On Father’s day my dad will have been gone almost two decades longer than I knew him. I cannot reconcile that fact. I cannot stop myself from seeing him lying there beneath the thin blue blanket in the hospital, his face still tan against that starched white pillow. Even now I frantically pull us from that room, back, back, back to when he was well. When he was laughing on the lawn doing a Russian dance or playing Gin with his close friend Dick, the two of them slapping cards down and swearing. When he read bedtime stories to my sister and me in a dramatic voice, the cat puppet on his left hand. When he picked me up from camp, kneeling in the driveway so I could run to him after those interminable weeks, or when he checked beneath my bed for monsters. When he was just my dad who would appear at the top of the stairs when I called him. That was thirty-seven years ago.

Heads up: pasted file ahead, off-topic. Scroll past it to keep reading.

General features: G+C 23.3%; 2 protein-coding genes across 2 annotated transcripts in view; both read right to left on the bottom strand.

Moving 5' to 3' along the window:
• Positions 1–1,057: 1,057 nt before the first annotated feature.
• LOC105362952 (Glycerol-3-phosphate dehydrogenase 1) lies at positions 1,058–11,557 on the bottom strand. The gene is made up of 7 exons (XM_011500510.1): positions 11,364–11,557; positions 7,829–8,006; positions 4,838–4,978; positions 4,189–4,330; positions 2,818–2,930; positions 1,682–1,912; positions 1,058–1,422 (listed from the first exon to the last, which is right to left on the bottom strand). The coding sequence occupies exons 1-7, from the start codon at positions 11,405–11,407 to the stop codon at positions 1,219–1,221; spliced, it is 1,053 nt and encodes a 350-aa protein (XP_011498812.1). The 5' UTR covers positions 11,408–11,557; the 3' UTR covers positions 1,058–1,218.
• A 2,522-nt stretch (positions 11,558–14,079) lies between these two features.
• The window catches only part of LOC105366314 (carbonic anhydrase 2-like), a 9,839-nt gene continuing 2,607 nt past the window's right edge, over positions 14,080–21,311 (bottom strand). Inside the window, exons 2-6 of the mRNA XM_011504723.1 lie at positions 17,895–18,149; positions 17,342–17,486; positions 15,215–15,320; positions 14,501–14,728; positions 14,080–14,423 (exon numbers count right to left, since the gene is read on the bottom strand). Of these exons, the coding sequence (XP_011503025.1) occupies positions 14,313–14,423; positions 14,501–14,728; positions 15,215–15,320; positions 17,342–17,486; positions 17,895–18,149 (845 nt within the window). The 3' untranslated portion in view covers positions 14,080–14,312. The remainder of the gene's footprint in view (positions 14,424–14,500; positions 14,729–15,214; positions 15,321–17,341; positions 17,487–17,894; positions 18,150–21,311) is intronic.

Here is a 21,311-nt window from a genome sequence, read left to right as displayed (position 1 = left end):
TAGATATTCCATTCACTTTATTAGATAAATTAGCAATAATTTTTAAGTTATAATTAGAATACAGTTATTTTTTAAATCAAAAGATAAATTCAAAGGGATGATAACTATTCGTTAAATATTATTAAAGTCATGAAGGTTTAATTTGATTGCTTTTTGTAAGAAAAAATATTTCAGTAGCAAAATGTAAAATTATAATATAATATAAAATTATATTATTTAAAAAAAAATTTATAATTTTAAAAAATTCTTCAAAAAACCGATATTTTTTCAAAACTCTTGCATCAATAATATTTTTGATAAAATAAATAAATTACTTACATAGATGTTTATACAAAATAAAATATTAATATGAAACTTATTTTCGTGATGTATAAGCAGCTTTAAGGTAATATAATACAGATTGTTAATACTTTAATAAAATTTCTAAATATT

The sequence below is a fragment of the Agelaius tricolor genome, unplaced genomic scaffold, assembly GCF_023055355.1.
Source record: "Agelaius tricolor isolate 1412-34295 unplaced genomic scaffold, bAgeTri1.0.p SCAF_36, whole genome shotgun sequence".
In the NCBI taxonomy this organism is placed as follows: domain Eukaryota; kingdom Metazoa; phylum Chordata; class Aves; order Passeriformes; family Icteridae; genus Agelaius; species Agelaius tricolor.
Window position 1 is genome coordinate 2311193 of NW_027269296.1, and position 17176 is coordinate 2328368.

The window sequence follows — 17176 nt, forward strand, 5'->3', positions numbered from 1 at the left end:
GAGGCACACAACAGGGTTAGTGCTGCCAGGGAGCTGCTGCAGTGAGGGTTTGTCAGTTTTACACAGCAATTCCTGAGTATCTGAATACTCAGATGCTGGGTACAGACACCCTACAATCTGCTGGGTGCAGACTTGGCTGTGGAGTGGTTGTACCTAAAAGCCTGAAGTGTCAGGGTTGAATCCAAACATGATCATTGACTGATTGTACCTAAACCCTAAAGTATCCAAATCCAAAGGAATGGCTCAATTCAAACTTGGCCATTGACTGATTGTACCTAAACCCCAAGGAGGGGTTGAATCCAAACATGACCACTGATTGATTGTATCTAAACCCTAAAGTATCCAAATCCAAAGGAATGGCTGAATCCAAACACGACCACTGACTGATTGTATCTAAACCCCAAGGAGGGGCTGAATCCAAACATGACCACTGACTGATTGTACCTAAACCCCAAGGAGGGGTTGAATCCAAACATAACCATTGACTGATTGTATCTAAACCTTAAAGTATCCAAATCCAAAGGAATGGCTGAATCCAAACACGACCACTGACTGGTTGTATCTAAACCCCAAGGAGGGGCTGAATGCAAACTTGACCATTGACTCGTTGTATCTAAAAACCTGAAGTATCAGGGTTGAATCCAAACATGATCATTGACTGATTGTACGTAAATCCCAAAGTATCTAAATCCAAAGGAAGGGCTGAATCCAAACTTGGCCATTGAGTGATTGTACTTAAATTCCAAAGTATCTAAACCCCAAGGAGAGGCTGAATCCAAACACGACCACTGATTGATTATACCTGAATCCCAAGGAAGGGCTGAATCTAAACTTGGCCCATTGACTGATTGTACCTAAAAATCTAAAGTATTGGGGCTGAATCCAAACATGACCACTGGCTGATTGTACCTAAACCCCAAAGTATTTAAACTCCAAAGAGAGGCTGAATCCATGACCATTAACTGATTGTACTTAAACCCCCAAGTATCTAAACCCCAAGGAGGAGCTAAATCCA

The last Father’s day gift I gave him was an audio tape I made pretending I was various relatives that he had neglected to call. I remember him sitting up in his hospital bed pushing the play button of the tape recorder and chuckling away with each imitation I’d done. He kept asking me how I got the phone to ring and then he would laugh some more. That memory so clear, even now. My dad, the tape recorder on his chest and his laughter that could be heard all the way down those pastel colored halls.